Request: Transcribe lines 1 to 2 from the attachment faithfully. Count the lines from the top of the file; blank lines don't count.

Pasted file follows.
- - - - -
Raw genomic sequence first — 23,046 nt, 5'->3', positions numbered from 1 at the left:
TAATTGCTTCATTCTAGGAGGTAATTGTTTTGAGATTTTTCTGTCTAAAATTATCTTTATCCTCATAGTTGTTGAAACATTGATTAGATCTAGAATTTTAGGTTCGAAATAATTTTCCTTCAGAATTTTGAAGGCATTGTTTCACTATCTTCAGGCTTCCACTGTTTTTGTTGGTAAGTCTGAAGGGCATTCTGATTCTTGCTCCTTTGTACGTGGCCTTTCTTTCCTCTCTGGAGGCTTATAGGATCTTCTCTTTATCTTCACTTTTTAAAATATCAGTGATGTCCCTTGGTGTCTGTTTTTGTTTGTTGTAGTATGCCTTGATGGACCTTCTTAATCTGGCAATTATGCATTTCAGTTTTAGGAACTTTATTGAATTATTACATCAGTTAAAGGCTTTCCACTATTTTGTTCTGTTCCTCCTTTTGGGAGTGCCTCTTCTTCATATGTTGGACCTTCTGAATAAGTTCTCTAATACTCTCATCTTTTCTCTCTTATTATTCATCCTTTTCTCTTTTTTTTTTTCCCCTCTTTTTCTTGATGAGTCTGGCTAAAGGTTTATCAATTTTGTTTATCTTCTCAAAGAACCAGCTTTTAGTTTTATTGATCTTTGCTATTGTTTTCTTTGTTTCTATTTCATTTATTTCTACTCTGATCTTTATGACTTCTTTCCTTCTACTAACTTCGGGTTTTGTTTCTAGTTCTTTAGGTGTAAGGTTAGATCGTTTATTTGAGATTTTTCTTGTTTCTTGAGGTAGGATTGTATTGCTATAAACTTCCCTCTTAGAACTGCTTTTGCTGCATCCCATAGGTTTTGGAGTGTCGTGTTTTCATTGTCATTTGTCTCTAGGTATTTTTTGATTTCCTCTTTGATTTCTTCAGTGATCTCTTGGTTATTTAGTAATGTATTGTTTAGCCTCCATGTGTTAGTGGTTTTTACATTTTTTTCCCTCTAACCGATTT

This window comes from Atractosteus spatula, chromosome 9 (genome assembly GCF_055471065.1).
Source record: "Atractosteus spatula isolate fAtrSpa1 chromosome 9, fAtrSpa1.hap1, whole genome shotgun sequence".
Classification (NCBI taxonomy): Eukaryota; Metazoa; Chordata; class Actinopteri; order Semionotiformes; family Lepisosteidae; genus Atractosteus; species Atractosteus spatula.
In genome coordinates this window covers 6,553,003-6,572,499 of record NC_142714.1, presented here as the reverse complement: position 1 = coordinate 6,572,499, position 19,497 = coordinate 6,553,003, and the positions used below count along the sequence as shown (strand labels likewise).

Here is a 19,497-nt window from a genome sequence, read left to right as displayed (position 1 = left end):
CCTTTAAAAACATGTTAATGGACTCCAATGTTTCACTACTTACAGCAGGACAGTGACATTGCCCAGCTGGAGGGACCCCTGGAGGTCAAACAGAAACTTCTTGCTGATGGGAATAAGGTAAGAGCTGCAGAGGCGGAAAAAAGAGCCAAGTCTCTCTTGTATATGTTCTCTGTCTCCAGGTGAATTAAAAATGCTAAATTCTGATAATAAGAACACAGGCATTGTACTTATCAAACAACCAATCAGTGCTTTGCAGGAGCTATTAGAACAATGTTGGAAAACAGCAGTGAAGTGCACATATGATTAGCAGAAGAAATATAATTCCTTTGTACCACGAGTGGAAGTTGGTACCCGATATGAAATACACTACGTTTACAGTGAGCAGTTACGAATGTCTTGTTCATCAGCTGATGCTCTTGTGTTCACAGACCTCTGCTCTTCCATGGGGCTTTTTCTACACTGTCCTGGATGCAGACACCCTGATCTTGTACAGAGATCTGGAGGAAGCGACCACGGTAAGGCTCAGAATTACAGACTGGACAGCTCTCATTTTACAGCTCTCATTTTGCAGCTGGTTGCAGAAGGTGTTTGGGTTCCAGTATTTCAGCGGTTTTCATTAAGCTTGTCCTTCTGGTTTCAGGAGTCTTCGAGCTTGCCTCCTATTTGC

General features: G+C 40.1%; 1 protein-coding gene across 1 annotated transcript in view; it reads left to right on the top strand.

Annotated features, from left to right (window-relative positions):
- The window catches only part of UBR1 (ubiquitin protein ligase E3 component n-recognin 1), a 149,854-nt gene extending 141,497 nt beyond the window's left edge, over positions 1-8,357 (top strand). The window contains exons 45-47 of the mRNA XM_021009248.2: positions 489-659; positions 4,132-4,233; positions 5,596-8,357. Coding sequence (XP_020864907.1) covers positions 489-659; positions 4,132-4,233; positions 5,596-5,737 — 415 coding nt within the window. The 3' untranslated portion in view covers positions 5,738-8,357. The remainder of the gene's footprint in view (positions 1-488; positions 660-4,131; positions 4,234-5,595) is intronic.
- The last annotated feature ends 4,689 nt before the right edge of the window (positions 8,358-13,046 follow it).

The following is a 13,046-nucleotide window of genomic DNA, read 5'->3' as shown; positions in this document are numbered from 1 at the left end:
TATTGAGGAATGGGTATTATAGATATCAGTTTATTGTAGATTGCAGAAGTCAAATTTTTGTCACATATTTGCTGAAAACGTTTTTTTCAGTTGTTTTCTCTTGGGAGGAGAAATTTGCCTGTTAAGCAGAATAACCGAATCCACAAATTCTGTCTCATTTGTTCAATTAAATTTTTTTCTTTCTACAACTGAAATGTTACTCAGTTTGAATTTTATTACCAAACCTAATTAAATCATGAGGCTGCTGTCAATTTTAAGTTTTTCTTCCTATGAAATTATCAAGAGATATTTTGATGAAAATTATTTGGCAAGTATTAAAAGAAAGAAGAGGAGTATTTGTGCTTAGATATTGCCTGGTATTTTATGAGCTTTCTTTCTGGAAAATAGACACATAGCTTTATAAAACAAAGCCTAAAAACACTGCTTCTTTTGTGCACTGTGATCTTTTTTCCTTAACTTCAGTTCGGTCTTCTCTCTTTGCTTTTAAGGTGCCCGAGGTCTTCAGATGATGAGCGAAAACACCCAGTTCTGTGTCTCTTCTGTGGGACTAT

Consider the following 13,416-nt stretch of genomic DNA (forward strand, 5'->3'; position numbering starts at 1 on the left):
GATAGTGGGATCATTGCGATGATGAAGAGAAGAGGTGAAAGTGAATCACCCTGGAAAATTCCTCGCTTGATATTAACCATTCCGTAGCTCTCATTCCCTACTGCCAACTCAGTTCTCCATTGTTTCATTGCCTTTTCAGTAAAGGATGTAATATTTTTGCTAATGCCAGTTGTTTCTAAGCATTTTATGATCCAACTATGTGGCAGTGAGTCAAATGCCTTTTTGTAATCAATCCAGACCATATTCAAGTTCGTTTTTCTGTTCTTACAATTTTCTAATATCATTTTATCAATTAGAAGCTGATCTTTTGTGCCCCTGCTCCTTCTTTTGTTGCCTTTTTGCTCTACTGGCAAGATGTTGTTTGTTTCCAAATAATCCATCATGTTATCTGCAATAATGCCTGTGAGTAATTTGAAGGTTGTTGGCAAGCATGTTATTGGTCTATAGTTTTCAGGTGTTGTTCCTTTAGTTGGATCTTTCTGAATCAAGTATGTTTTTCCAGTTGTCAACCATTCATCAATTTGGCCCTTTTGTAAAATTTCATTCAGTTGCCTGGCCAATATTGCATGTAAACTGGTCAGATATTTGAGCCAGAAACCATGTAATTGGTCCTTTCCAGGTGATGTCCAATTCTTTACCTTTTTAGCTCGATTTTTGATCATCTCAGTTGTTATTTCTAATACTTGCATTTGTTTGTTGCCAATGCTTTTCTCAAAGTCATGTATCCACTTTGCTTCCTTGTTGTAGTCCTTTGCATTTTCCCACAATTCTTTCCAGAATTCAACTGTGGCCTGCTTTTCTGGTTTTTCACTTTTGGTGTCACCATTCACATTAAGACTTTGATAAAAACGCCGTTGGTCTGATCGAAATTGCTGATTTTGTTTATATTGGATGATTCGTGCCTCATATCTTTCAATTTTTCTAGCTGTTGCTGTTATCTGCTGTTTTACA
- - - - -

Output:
Raw genomic sequence first — 23,046 nt, 5'->3', positions numbered from 1 at the left:
TAATTGCTTCATTCTAGGAGGTAATTGTTTTGAGATTTTTCTGTCTAAAATTATCTTTATCCTCATAGTTGTTGAAACATTGATTAGATCTAGAATTTTAGGTTCGAAATAATTTTCCTTCAGAATTTTGAAGGCATTGTTTCACTATCTTCAGGCTTCCACTGTTTTTGTTGGTAAGTCTGAAGGGCATTCTGATTCTTGCTCCTTTGTACGTGGCCTTTCTTTCCTCTCTGGAGGCTTATAGGATCTTCTCTTTATCTTCACTTTTTAAAATATCAGTGATGTCCCTTGGTGTCTGTTTTTGTTTGTTGTAGTATGCCTTGATGGACCTTCTTAATCTGGCAATTATGCATTTCAGTTTTAGGAACTTTATTGAATTATTACATCAGTTAAAGGCTTTCCACTATTTTGTTCTGTTCCTCCTTTTGGGAGTGCCTCTTCTTCATATGTTGGACCTTCTGAATAAGTTCTCTAATACTCTCATCTTTTCTCTCTTATTATTCATCCTTTTCTCTTTTTTTTTTTCCCCTCTTTTTCTTGATGAGTCTGGCTAAAGGTTTATCAATTTTGTTTATCTTCTCAAAGAACCAGCTTTTAGTTTTATTGATCTTTGCTATTGTTTTCTTTGTTTCTATTTCATTTATTTCTACTCTGATCTTTATGACTTCTTTCCTTCTACTAACTTCGGGTTTTGTTTCTAGTTCTTTAGGTGTAAGGTTAGATCGTTTATTTGAGATTTTTCTTGTTTCTTGAGGTAGGATTGTATTGCTATAAACTTCCCTCTTAGAACTGCTTTTGCTGCATCCCATAGGTTTTGGAGTGTCGTGTTTTCATTGTCATTTGTCTCTAGGTATTTTTTGATTTCCTCTTTGATTTCTTCAGTGATCTCTTGGTTATTTAGTAATGTATTGTTTAGCCTCCATGTGTTAGTGGTTTTTACATTTTTTTCCCTCTAACCGATTT